Shea Weber and P.K. Subban at the 2016 All-Star Skills Competition (Bruce Bennett/Getty Images)
Former Canadiens analytics consultant Matt Pfeffer came under fire when he referred to Shea Weber as an 'average NHLer.' It turns out that is bang-on when it comes to 5-on-5, but not when other factors are considered.
Some things in life are not terribly fair. And in the case of the P.K. Subban trade, much of the trade has become a referendum on the merits of Shea Weber. Last I checked, Weber didn’t ask to be traded to one of the most hockey-mad cities on the planet for a player who was universally loved by its fan base. And former Canadiens analytics consultant Matt Pfeffer, whose comments to thn.com about Weber have landed him in the crosshairs of critics, doesn’t deserve to be put through the wringer the way he has.
I feel badly about the latter. Pfeffer is a 21-year-old who is a bright, hard-working kid who’s doing some groundbreaking work when it comes to analytics. We had a very candid conversation Friday afternoon about the Weber trade, perhaps in retrospect for him, a little too candid. He spoke about the trade of course, but also the place of analytics in the game and how hockey is still finding its way. But the comment that seems to be drawing the most ire was when he said: “There’s nothing wrong with being average in the NHL. An average NHLer is worth a heck of a lot and that’s what Shea Weber is.”
That was published Monday. Later that day, Pfeffer sent out a tweet that said: “Deeply regret negative comments made to THN regarding Weber and Canadiens. They do not represent my true feelings on player of club.”
To his credit, Pfeffer did not claim to be misquoted or taken out of context. What I think he meant to say was that in terms of 5-on-5 play, the numbers say Weber is actually a pretty average defenseman in the NHL these days. He turns 31 in less than a month and analytics tells us that players that age will almost certainly continue to trend downward. But his superior play on the power play and penalty kill, along with his leadership qualities, elevate him to the above-average category.
Let’s look at some of the evidence. According to nhl.com’s own enhanced statistics, 193 defensemen played 40 or more games last season. Weber’s 5-on-5 shot attempt percentage was 51.07, which placed him 63rd. His 5-on-5 shooting percentage was 6.9, which placed him 129th. His shot attempts against were 1,318, which placed him 163rd. One of those was above average, two of them below average. And as Pfeffer pointed out, Weber’s 5-on-5 goal differential is 0.18 percent, which means the Predators score basically as many goals even-strength when Weber is on the ice as when he’s off. That actually screams average.
But then again, nobody in the league scored more goals per 60 minutes played of 5-on-4 than the 3.19 Weber did this past season. And Weber was fifth in the league behind Kevin Shattenkirk, Keith Yandle, Drew Doughty and Brent Seabrook with 5.39 points per 60 minutes played at 5-on-4. He plays almost three minutes a game shorthanded and was ninth in the NHL in overall ice time this past season. Those are elite numbers.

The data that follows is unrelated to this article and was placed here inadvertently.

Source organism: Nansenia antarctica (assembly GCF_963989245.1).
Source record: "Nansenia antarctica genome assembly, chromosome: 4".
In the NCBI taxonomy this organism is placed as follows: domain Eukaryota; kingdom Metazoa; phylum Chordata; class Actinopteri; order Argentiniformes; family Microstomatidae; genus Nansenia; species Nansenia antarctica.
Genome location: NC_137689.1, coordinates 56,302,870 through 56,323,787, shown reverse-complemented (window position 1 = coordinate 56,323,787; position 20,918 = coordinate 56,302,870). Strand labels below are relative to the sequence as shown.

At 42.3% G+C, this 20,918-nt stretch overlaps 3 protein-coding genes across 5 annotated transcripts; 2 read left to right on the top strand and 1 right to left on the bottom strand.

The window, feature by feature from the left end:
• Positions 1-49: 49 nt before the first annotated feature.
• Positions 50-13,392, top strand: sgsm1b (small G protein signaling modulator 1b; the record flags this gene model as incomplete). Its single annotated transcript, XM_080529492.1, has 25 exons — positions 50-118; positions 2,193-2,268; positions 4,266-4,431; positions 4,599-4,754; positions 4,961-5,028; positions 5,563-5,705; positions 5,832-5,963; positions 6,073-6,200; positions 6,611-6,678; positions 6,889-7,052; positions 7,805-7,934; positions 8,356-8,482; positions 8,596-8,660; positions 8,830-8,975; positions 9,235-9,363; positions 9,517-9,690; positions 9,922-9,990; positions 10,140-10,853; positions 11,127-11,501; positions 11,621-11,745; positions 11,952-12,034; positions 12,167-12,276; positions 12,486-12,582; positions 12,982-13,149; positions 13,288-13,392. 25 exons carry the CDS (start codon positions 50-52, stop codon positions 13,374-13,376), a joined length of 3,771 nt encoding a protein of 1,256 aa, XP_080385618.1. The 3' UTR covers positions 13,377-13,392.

And as analytics expert Garret Hohl pointed out on Twitter, nobody is saying that Weber was not once an elite, Norris Trophy-level defenseman, but, “the last four years things have been changing. His impact on shot differential has been getting worse and worse. His expected goal differential has been falling slightly lower than his shot differentials…I think Weber is still great at some things (elite shooter and physical menace), but he’s starting to be poorer at other things. As he gets older, those poor things are starting to become more and more noticeable at accelerating rate.”
So, Weber is an average player at even strength and an elite player on special teams. But 5-on-5 makes up roughly 80 percent of the game. And when Hockey Canada named its first round of players for the World Cup of Hockey team, Weber was on it, while Subban didn’t even make the team. So much of what makes Weber an above average player can’t be quantified, while the numbers point out that, at least when his team is playing 5-on-5, he’s average and trending downward.
That’s probably what Matt Pfeffer meant when he talked about Shea Weber. I wouldn’t know for sure because Pfeffer appears to be laying low after the story appeared on thn.com. So far, repeated attempts to reach him have been unsuccessful. It would be a shame if one ill-advised comment about Shea Weber defined Pfeffer. Here’s hoping it doesn’t. People in the hockey establishment slip up all the time and are welcomed back with open arms by teams and the league. It should be the same with a young man who is bright and has a lot to offer.